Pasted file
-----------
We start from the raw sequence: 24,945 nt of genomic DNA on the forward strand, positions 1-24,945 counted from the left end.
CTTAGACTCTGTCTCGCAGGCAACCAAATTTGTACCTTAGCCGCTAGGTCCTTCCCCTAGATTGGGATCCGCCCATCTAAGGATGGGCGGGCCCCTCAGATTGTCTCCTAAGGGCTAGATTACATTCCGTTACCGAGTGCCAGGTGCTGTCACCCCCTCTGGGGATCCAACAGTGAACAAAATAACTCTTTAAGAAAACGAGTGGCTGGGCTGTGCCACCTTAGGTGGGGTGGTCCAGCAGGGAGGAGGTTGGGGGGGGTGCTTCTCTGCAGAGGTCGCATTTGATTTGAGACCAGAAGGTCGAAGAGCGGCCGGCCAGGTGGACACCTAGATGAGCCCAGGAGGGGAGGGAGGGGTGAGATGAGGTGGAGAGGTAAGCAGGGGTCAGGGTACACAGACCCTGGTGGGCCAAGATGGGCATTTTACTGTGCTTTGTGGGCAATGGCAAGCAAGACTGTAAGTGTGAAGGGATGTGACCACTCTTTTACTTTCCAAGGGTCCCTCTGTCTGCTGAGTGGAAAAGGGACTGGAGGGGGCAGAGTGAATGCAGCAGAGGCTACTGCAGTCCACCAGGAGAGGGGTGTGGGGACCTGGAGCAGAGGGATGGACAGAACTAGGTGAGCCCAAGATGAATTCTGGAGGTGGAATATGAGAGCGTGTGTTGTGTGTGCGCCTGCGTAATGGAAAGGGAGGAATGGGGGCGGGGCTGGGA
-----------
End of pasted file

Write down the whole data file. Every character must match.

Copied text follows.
We start from the raw sequence: 24,945 nt of genomic DNA on the forward strand, positions 1-24,945 counted from the left end.
CTTAGACTCTGTCTCGCAGGCAACCAAATTTGTACCTTAGCCGCTAGGTCCTTCCCCTAGATTGGGATCCGCCCATCTAAGGATGGGCGGGCCCCTCAGATTGTCTCCTAAGGGCTAGATTACATTCCGTTACCGAGTGCCAGGTGCTGTCACCCCCTCTGGGGATCCAACAGTGAACAAAATAACTCTTTAAGAAAACGAGTGGCTGGGCTGTGCCACCTTAGGTGGGGTGGTCCAGCAGGGAGGAGGTTGGGGGGGGTGCTTCTCTGCAGAGGTCGCATTTGATTTGAGACCAGAAGGTCGAAGAGCGGCCGGCCAGGTGGACACCTAGATGAGCCCAGGAGGGGAGGGAGGGGTGAGATGAGGTGGAGAGGTAAGCAGGGGTCAGGGTACACAGACCCTGGTGGGCCAAGATGGGCATTTTACTGTGCTTTGTGGGCAATGGCAAGCAAGACTGTAAGTGTGAAGGGATGTGACCACTCTTTTACTTTCCAAGGGTCCCTCTGTCTGCTGAGTGGAAAAGGGACTGGAGGGGGCAGAGTGAATGCAGCAGAGGCTACTGCAGTCCACCAGGAGAGGGGTGTGGGGACCTGGAGCAGAGGGATGGACAGAACTAGGTGAGCCCAAGATGAATTCTGGAGGTGGAATATGAGAGCGTGTGTTGTGTGTGCGCCTGCGTAATGGAAAGGGAGGAATGGGGGCGGGGCTGGGA